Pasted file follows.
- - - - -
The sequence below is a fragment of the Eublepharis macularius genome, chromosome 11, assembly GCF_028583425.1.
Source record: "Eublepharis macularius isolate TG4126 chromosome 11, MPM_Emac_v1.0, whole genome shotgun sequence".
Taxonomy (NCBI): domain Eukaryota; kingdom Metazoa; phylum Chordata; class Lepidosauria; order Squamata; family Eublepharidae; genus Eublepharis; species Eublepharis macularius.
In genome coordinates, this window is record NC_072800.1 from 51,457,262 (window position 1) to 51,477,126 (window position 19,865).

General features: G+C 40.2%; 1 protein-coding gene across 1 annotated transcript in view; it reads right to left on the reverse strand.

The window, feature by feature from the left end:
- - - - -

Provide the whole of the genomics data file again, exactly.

The sequence below is a fragment of the Eublepharis macularius genome, chromosome 11, assembly GCF_028583425.1.
Source record: "Eublepharis macularius isolate TG4126 chromosome 11, MPM_Emac_v1.0, whole genome shotgun sequence".
Taxonomy (NCBI): domain Eukaryota; kingdom Metazoa; phylum Chordata; class Lepidosauria; order Squamata; family Eublepharidae; genus Eublepharis; species Eublepharis macularius.
In genome coordinates, this window is record NC_072800.1 from 51,457,262 (window position 1) to 51,477,126 (window position 19,865).

General features: G+C 40.2%; 1 protein-coding gene across 1 annotated transcript in view; it reads right to left on the reverse strand.

The window, feature by feature from the left end: